“New York is kind of like London today. It’s rainy, grey, and a little depressing.” We’re on the phone to James Iha, the guitarist whose striking features made him an instantly recognisable founder member of the Smashing Pumpkins, up until 2001. Since then, Iha has pursued a number of parallel musical ventures, most notably with his band A Perfect Circle, the rock ‘super group’ that he joined in 2003.
Iha lives in Brooklyn, and when we talk it isn’t long since ‘super storm’ Sandy was in town. “I was fortunate to live in a part of Brooklyn that was not hit with flooding or a power outage,” he says, “but it was a pretty devastating hurricane for a lot of people. It’s worse in some areas but people are starting to get on with it.”
Our conversation is to focus on Look To The Sky, which is only James’s second solo album in 14 years. The first, Let It Come Down, offered some escapism from Billy Corgan and co, being a sundrenched antidote to the twisted angst of the Pumpkins. But this one is rather more adventurous, reflecting perhaps how far Iha has come stylistically since 1998. “I haven’t really looked at my first record for a number of years,” he admits. “My impression of it now is that it was too much of a one note thing, and I wanted this record to be a wider range of tastes, to be more eclectic and plugged in, and to be more atmospheric, with more keyboards.”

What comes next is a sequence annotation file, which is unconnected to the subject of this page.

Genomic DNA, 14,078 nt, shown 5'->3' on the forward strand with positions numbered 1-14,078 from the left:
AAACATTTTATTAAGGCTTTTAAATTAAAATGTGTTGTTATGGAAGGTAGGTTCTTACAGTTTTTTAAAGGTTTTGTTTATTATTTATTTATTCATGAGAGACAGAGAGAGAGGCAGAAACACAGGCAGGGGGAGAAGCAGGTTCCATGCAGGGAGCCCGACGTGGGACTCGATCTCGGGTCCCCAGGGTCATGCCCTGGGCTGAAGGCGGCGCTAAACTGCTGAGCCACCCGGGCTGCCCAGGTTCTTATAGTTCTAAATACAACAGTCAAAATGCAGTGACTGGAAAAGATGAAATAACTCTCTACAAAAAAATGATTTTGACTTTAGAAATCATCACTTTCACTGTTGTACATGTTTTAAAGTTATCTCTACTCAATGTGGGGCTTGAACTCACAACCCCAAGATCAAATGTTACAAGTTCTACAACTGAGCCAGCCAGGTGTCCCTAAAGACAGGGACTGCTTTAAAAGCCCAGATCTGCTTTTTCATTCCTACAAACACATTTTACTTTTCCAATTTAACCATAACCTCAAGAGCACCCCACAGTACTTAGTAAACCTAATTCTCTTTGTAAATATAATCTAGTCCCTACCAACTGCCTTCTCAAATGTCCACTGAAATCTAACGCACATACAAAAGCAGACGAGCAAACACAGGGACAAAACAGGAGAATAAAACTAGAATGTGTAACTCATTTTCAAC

Would it be fair to say he has discovered a lot of music since then? “Yeah, definitely. When I did my first solo record a lot of it was stuff that didn’t fit for the Pumpkins, and we were doing a lot of touring and heavy shows, so a quiet record was my natural reaction. Like everybody my tastes are wide, and on Look To The Sky I worked with a lot of people producing who were able to give different kinds of energy.” Guests on the album include Nina Persson of The Cardigans and Karen O of Yeah Yeah Yeahs, but Iha is keen to stress he remained at the centre of the creative push. “It looks like there are a lot of guests, but I did most of it. There’s a bit too much of me, so it’s nice to have those guest artists come on board, they were the icing on the cake.”